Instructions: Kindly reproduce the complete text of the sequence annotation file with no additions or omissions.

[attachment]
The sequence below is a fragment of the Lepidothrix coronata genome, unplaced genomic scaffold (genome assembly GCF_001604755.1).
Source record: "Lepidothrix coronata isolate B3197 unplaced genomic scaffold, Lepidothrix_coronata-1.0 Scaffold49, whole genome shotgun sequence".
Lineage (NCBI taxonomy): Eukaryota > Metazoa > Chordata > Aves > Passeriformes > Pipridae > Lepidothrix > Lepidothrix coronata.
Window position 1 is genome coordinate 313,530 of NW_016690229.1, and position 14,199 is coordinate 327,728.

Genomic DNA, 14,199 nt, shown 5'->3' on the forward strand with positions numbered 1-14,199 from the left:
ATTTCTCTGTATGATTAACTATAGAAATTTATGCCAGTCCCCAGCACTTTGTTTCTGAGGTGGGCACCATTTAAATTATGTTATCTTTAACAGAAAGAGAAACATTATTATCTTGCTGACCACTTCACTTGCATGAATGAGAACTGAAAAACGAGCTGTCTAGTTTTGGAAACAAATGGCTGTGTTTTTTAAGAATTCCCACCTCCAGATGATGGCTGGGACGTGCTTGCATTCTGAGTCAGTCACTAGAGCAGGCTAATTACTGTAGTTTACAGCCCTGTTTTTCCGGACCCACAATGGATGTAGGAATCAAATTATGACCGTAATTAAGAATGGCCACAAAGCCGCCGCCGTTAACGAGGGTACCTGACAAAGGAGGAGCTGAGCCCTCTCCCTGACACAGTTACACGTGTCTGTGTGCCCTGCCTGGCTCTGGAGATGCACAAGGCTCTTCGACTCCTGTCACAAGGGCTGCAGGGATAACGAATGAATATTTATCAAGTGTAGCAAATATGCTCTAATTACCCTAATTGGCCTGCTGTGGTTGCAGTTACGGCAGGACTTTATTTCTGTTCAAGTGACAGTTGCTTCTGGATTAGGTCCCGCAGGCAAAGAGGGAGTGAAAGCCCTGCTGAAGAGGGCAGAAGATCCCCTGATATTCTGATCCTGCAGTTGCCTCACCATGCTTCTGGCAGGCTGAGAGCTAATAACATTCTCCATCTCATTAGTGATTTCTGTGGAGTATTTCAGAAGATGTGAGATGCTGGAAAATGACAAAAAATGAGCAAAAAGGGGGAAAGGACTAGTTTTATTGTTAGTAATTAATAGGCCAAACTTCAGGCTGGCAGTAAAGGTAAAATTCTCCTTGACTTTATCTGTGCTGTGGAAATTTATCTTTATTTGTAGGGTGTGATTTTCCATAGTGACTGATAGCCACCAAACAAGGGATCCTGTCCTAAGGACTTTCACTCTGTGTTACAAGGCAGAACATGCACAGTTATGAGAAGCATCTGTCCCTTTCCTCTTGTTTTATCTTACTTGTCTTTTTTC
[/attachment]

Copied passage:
The sequence below is a fragment of the Lepidothrix coronata genome, unplaced genomic scaffold (genome assembly GCF_001604755.1).
Source record: "Lepidothrix coronata isolate B3197 unplaced genomic scaffold, Lepidothrix_coronata-1.0 Scaffold49, whole genome shotgun sequence".
Lineage (NCBI taxonomy): Eukaryota > Metazoa > Chordata > Aves > Passeriformes > Pipridae > Lepidothrix > Lepidothrix coronata.
Window position 1 is genome coordinate 313,530 of NW_016690229.1, and position 14,199 is coordinate 327,728.

Genomic DNA, 14,199 nt, shown 5'->3' on the forward strand with positions numbered 1-14,199 from the left:
ATTTCTCTGTATGATTAACTATAGAAATTTATGCCAGTCCCCAGCACTTTGTTTCTGAGGTGGGCACCATTTAAATTATGTTATCTTTAACAGAAAGAGAAACATTATTATCTTGCTGACCACTTCACTTGCATGAATGAGAACTGAAAAACGAGCTGTCTAGTTTTGGAAACAAATGGCTGTGTTTTTTAAGAATTCCCACCTCCAGATGATGGCTGGGACGTGCTTGCATTCTGAGTCAGTCACTAGAGCAGGCTAATTACTGTAGTTTACAGCCCTGTTTTTCCGGACCCACAATGGATGTAGGAATCAAATTATGACCGTAATTAAGAATGGCCACAAAGCCGCCGCCGTTAACGAGGGTACCTGACAAAGGAGGAGCTGAGCCCTCTCCCTGACACAGTTACACGTGTCTGTGTGCCCTGCCTGGCTCTGGAGATGCACAAGGCTCTTCGACTCCTGTCACAAGGGCTGCAGGGATAACGAATGAATATTTATCAAGTGTAGCAAATATGCTCTAATTACCCTAATTGGCCTGCTGTGGTTGCAGTTACGGCAGGACTTTATTTCTGTTCAAGTGACAGTTGCTTCTGGATTAGGTCCCGCAGGCAAAGAGGGAGTGAAAGCCCTGCTGAAGAGGGCAGAAGATCCCCTGATATTCTGATCCTGCAGTTGCCTCACCATGCTTCTGGCAGGCTGAGAGCTAATAACATTCTCCATCTCATTAGTGATTTCTGTGGAGTATTTCAGAAGATGTGAGATGCTGGAAAATGACAAAAAATGAGCAAAAAGGGGGAAAGGACTAGTTTTATTGTTAGTAATTAATAGGCCAAACTTCAGGCTGGCAGTAAAGGTAAAATTCTCCTTGACTTTATCTGTGCTGTGGAAATTTATCTTTATTTGTAGGGTGTGATTTTCCATAGTGACTGATAGCCACCAAACAAGGGATCCTGTCCTAAGGACTTTCACTCTGTGTTACAAGGCAGAACATGCACAGTTATGAGAAGCATCTGTCCCTTTCCTCTTGTTTTATCTTACTTGTCTTTTTTC